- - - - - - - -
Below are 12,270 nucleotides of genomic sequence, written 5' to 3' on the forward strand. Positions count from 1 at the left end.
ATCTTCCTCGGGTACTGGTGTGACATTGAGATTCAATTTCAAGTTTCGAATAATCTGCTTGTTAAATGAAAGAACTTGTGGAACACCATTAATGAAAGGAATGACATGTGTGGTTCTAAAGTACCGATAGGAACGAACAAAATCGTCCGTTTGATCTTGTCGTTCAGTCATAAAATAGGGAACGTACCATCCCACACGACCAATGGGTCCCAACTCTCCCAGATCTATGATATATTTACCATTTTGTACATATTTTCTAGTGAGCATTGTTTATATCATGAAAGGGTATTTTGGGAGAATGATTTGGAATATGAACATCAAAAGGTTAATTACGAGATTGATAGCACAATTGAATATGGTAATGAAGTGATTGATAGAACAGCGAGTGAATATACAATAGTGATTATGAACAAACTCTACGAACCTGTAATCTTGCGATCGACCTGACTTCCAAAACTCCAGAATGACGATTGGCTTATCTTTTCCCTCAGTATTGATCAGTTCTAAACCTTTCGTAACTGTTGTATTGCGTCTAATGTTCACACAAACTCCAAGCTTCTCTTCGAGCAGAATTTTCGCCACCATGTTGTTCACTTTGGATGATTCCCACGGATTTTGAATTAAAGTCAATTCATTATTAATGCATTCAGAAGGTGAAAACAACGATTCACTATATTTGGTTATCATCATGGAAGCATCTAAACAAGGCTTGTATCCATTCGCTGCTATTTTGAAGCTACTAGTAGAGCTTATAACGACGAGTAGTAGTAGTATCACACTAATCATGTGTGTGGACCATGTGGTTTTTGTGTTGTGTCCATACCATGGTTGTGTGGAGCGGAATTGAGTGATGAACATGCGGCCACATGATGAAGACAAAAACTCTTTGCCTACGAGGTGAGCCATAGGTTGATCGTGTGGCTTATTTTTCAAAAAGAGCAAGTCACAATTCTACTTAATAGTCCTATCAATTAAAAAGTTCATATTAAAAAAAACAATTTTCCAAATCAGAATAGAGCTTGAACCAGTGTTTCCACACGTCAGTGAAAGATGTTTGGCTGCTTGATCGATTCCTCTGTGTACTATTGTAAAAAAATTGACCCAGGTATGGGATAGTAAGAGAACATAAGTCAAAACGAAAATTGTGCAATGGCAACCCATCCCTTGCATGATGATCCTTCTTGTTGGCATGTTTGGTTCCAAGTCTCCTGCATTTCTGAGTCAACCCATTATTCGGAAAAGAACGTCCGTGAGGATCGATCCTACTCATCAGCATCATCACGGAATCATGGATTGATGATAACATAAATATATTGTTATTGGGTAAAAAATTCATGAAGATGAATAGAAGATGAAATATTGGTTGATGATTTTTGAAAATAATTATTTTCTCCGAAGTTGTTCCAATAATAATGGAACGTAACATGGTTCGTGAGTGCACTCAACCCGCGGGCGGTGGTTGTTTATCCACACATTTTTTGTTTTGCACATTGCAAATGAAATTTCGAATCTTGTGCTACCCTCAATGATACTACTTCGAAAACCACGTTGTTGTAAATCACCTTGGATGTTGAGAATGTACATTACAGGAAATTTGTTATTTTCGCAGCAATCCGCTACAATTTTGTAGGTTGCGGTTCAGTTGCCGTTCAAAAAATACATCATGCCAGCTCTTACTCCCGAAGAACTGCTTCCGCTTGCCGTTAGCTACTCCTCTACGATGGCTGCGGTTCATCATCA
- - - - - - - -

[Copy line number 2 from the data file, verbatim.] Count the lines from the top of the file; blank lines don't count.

ATCTTCCTCGGGTACTGGTGTGACATTGAGATTCAATTTCAAGTTTCGAATAATCTGCTTGTTAAATGAAAGAACTTGTGGAACACCATTAATGAAAGGAATGACATGTGTGGTTCTAAAGTACCGATAGGAACGAACAAAATCGTCCGTTTGATCTTGTCGTTCAGTCATAAAATAGGGAACGTACCATCCCACACGACCAATGGGTCCCAACTCTCCCAGATCTATGATATATTTACCATTTTGTACATATTTTCTAGTGAGCATTGTTTATATCATGAAAGGGTATTTTGGGAGAATGATTTGGAATATGAACATCAAAAGGTTAATTACGAGATTGATAGCACAATTGAATATGGTAATGAAGTGATTGATAGAACAGCGAGTGAATATACAATAGTGATTATGAACAAACTCTACGAACCTGTAATCTTGCGATCGACCTGACTTCCAAAACTCCAGAATGACGATTGGCTTATCTTTTCCCTCAGTATTGATCAGTTCTAAACCTTTCGTAACTGTTGTATTGCGTCTAATGTTCACACAAACTCCAAGCTTCTCTTCGAGCAGAATTTTCGCCACCATGTTGTTCACTTTGGATGATTCCCACGGATTTTGAATTAAAGTCAATTCATTATTAATGCATTCAGAAGGTGAAAACAACGATTCACTATATTTGGTTATCATCATGGAAGCATCTAAACAAGGCTTGTATCCATTCGCTGCTATTTTGAAGCTACTAGTAGAGCTTATAACGACGAGTAGTAGTAGTATCACACTAATCATGTGTGTGGACCATGTGGTTTTTGTGTTGTGTCCATACCATGGTTGTGTGGAGCGGAATTGAGTGATGAACATGCGGCCACATGATGAAGACAAAAACTCTTTGCCTACGAGGTGAGCCATAGGTTGATCGTGTGGCTTATTTTTCAAAAAGAGCAAGTCACAATTCTACTTAATAGTCCTATCAATTAAAAAGTTCATATTAAAAAAAACAATTTTCCAAATCAGAATAGAGCTTGAACCAGTGTTTCCACACGTCAGTGAAAGATGTTTGGCTGCTTGATCGATTCCTCTGTGTACTATTGTAAAAAAATTGACCCAGGTATGGGATAGTAAGAGAACATAAGTCAAAACGAAAATTGTGCAATGGCAACCCATCCCTTGCATGATGATCCTTCTTGTTGGCATGTTTGGTTCCAAGTCTCCTGCATTTCTGAGTCAACCCATTATTCGGAAAAGAACGTCCGTGAGGATCGATCCTACTCATCAGCATCATCACGGAATCATGGATTGATGATAACATAAATATATTGTTATTGGGTAAAAAATTCATGAAGATGAATAGAAGATGAAATATTGGTTGATGATTTTTGAAAATAATTATTTTCTCCGAAGTTGTTCCAATAATAATGGAACGTAACATGGTTCGTGAGTGCACTCAACCCGCGGGCGGTGGTTGTTTATCCACACATTTTTTGTTTTGCACATTGCAAATGAAATTTCGAATCTTGTGCTACCCTCAATGATACTACTTCGAAAACCACGTTGTTGTAAATCACCTTGGATGTTGAGAATGTACATTACAGGAAATTTGTTATTTTCGCAGCAATCCGCTACAATTTTGTAGGTTGCGGTTCAGTTGCCGTTCAAAAAATACATCATGCCAGCTCTTACTCCCGAAGAACTGCTTCCGCTTGCCGTTAGCTACTCCTCTACGATGGCTGCGGTTCATCATCA